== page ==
Ontology and Social Construction

This is a translated and slightly altered version of a handout I prepared for my class on “Analytical Feminism”. As the caption suggest, the basis is Sally Haslanger’s chapter on “Ontology and Social Construction”. I really love her clear and organized way of writing and she gives a plausible account on some different understandings of the idea of social construction. If you are looking for a great way to start thinking about debates that discuss the notion of social construction or independent reality, these notes (and the original text) might be a great starting point. 

Note: If you would like a summary of the full argument (not only theses) just ask and I’ll deliver ;).

I. What is social construction?

Causal construction: Iff* social factors play a role in the generation of a thing, or iff something is substantially altered by social factors.
e.g. discursive construction: Iff something is substantially altered through (self-)ascription. (The child that’s always told they are a bad student and starts acting like one).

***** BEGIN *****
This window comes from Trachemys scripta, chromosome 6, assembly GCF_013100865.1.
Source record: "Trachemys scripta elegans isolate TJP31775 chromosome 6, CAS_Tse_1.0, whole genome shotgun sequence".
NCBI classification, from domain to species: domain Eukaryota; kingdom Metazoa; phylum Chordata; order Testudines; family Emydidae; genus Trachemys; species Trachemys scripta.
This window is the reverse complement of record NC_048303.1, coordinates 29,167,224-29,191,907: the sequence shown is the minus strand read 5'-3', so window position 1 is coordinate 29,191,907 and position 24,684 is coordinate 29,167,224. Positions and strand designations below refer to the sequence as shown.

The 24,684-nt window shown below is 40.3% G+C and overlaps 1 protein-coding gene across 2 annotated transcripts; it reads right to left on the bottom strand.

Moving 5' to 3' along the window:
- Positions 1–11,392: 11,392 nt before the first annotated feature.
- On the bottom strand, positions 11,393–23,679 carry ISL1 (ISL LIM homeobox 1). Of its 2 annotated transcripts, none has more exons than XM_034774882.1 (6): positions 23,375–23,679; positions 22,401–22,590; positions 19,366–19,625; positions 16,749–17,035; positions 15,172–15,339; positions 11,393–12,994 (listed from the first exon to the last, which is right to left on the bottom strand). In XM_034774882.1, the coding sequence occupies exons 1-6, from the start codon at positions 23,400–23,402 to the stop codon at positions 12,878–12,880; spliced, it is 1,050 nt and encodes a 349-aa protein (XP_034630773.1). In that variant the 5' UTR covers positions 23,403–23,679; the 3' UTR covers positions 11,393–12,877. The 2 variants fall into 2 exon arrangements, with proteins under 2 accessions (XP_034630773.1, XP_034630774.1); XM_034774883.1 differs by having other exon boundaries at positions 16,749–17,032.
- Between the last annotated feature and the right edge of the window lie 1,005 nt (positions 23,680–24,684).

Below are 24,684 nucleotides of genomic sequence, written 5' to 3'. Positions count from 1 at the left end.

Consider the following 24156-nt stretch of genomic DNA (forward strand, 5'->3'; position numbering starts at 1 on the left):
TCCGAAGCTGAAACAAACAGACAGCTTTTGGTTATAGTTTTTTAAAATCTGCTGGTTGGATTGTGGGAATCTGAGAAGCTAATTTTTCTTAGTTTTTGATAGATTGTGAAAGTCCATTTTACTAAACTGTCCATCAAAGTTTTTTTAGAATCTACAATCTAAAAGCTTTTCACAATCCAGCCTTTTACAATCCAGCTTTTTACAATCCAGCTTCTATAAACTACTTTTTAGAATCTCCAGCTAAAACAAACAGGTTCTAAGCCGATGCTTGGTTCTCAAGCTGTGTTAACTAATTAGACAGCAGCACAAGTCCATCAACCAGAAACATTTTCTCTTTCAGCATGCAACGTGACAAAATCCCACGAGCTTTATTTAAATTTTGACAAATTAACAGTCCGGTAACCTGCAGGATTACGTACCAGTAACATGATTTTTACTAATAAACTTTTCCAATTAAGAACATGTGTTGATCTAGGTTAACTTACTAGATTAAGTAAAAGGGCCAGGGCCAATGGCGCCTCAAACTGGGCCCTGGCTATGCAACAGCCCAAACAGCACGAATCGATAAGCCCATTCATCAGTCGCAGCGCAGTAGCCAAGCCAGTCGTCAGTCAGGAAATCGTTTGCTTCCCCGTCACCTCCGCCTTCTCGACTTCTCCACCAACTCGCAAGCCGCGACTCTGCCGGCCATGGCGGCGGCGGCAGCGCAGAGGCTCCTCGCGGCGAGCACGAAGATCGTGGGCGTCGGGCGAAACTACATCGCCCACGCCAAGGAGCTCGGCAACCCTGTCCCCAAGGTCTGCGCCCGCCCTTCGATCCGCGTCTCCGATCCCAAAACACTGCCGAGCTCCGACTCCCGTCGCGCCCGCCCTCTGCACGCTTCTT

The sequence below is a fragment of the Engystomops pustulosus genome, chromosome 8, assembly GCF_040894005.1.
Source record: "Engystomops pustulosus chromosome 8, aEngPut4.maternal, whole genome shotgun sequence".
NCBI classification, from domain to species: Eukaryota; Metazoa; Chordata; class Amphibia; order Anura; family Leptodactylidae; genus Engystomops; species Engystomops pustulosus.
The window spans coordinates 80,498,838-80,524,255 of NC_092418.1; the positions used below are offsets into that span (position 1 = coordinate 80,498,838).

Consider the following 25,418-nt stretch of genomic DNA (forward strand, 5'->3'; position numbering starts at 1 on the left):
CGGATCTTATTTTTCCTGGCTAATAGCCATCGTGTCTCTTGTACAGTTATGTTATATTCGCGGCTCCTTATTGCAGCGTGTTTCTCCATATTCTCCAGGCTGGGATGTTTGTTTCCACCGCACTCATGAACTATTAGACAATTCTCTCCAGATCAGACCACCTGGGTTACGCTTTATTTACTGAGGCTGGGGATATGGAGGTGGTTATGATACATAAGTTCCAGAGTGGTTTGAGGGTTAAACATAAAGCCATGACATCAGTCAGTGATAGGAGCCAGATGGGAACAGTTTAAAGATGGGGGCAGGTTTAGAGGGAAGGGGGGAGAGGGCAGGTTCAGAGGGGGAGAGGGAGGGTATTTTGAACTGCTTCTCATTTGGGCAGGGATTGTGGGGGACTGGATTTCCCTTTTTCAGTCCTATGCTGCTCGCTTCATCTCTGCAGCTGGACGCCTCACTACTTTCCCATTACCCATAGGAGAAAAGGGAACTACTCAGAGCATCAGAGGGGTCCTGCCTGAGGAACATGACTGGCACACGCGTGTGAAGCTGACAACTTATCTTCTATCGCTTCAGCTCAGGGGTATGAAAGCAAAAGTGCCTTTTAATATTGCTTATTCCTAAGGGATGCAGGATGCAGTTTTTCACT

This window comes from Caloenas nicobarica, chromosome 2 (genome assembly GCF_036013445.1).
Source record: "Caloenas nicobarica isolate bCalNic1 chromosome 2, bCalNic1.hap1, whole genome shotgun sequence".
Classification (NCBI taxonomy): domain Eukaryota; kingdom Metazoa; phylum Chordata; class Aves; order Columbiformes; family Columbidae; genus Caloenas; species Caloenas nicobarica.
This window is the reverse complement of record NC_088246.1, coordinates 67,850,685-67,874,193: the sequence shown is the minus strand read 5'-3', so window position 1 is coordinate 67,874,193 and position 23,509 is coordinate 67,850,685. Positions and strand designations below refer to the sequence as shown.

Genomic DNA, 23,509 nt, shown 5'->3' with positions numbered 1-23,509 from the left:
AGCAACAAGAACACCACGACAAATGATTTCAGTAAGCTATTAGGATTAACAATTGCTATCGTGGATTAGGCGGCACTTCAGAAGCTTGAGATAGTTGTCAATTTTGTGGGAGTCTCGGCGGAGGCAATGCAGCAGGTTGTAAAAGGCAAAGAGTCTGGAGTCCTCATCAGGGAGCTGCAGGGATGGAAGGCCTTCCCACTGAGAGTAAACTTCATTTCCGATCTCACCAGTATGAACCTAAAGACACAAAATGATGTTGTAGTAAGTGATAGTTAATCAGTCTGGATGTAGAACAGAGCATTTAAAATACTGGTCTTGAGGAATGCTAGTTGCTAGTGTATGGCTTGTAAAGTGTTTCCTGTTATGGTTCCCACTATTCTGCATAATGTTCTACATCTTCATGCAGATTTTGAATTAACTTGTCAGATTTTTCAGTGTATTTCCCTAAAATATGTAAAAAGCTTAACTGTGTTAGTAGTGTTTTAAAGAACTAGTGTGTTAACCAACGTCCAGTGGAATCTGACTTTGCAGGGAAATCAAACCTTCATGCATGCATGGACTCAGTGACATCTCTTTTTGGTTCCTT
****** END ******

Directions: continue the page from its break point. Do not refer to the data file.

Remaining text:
Constitutive Construction (operational concept): Iff we have to make reference to social factors when defining it.

Pragmatic Construction:
weak: If social factors only partly determine our use of a distinction.
strong: If social factors wholly determine our use of a distinction (it does not represent any “real” fact).

Is there an independent reality?

Thesis 1: The distinction between real and unreal is weakly pragmatically constructed (dependence on language and historical and cultural facts).
-> compatible with the assumption that we can discover independent facts.

Thesis 2: Arguments for a strong pragmatic construction of reality fail.

Argument 1: Paradigmatic examples of the attempted description of the world exhibit a pattern of strong pragmatic construction.

Argument 2:  The distinction between real and unreal itself is strongly pragmatically constructed.


*if and only if


Source:

Haslanger, Sally: “Ontology and Social Construction”. In: Resisting Reality. New York, 2012, 84-112.

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